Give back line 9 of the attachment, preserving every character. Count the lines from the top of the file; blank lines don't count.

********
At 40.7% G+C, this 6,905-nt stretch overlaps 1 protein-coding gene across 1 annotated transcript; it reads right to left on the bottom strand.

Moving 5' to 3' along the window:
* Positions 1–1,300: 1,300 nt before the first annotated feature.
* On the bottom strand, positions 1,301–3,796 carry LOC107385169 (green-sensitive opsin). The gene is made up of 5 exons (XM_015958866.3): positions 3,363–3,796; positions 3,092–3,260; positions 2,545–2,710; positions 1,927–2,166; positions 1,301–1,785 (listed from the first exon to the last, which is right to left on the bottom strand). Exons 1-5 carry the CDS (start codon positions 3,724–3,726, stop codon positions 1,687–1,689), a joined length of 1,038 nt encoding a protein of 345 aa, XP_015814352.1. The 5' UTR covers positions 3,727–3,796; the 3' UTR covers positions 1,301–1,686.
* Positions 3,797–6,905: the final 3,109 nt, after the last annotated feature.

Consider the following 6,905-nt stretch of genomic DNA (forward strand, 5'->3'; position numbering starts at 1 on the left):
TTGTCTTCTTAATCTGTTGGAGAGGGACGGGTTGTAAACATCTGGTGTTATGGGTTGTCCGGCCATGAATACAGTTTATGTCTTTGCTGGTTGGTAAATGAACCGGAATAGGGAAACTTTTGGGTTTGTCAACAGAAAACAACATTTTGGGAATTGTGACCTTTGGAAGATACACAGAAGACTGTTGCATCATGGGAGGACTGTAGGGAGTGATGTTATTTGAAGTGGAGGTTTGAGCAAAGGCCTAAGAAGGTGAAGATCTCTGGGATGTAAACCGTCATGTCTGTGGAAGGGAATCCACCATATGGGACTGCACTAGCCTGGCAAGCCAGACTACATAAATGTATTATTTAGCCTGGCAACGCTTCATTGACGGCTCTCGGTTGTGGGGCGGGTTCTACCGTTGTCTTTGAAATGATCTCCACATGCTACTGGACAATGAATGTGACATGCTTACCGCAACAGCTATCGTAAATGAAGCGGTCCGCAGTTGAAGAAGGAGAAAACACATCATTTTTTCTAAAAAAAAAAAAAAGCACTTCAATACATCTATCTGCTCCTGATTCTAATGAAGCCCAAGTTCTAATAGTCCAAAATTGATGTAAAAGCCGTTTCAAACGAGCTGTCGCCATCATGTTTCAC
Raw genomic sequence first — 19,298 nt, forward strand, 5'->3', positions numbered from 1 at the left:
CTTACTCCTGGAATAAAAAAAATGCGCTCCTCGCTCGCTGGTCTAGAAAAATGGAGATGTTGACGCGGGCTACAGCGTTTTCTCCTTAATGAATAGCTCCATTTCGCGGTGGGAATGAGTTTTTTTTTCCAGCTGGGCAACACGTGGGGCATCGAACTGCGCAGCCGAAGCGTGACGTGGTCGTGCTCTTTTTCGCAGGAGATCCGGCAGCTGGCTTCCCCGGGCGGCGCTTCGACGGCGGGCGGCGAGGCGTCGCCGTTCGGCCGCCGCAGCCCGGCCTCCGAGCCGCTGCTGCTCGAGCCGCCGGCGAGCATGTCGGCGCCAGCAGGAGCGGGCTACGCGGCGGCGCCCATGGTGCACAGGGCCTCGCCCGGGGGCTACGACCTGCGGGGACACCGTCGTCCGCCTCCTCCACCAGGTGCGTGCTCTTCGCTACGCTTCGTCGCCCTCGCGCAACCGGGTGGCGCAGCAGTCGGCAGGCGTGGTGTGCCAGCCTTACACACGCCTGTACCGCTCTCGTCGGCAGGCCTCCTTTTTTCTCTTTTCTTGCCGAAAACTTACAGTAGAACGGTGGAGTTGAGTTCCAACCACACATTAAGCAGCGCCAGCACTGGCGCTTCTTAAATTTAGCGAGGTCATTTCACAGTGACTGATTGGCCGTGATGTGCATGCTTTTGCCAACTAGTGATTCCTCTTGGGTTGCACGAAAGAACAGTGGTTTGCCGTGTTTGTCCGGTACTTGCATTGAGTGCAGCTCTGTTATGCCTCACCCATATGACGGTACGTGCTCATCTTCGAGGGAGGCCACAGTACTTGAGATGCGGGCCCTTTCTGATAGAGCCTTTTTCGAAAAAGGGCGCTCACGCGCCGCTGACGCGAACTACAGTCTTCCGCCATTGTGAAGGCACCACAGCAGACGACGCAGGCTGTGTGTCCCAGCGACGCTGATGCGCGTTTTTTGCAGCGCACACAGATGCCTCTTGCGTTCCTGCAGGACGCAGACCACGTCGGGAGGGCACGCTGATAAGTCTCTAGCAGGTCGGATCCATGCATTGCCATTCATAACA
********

CTTACTCCTGGAATAAAAAAAATGCGCTCCTCGCTCGCTGGTCTAGAAAAATGGAGATGTTGACGCGGGCTACAGCGTTTTCTCCTTAATGAATAGCTCCATTTCGCGGTGGGAATGAGTTTTTTTTTCCAGCTGGGCAACACGTGGGGCATCGAACTGCGCAGCCGAAGCGTGACGTGGTCGTGCTCTTTTTCGCAGGAGATCCGGCAGCTGGCTTCCCCGGGCGGCGCTTCGACGGCGGGCGGCGAGGCGTCGCCGTTCGGCCGCCGCAGCCCGGCCTCCGAGCCGCTGCTGCTCGAGCCGCCGGCGAGCATGTCGGCGCCAGCAGGAGCGGGCTACGCGGCGGCGCCCATGGTGCACAGGGCCTCGCCCGGGGGCTACGACCTGCGGGGACACCGTCGTCCGCCTCCTCCACCAGGTGCGTGCTCTTCGCTACGCTTCGTCGCCCTCGCGCAACCGGGTGGCGCAGCAGTCGGCAGGCGTGGTGTGCCAGCCTTACACACGCCTGTACCGCTCTCGTCGGCAGGCCTCCTTTTTTCTCTTTTCTTGCCGAAAACTTACAGTAGAACGGTGGAGTTGAGTTCCAACCACACATTAAGCAGCGCCAGCACTGGCGCTTCTTAAATTTAGCGAGGTCATTTCACAGTGACTGATTGGCCGTGATGTGCATGCTTTTGCCAACTAGTGATTCCTCTTGGGTTGCACGAAAGAACAGTGGTTTGCCGTGTTTGTCCGGTACTTGCATTGAGTGCAGCTCTGTTATGCCTCACCCATATGACGGTACGTGCTCATCTTCGAGGGAGGCCACAGTACTTGAGATGCGGGCCCTTTCTGATAGAGCCTTTTTCGAAAAAGGGCGCTCACGCGCCGCTGACGCGAACTACAGTCTTCCGCCATTGTGAAGGCACCACAGCAGACGACGCAGGCTGTGTGTCCCAGCGACGCTGATGCGCGTTTTTTGCAGCGCACACAGATGCCTCTTGCGTTCCTGCAGGACGCAGACCACGTCGGGAGGGCACGCTGATAAGTCTCTAGCAGGTCGGATCCATGCATTGCCATTCATAACA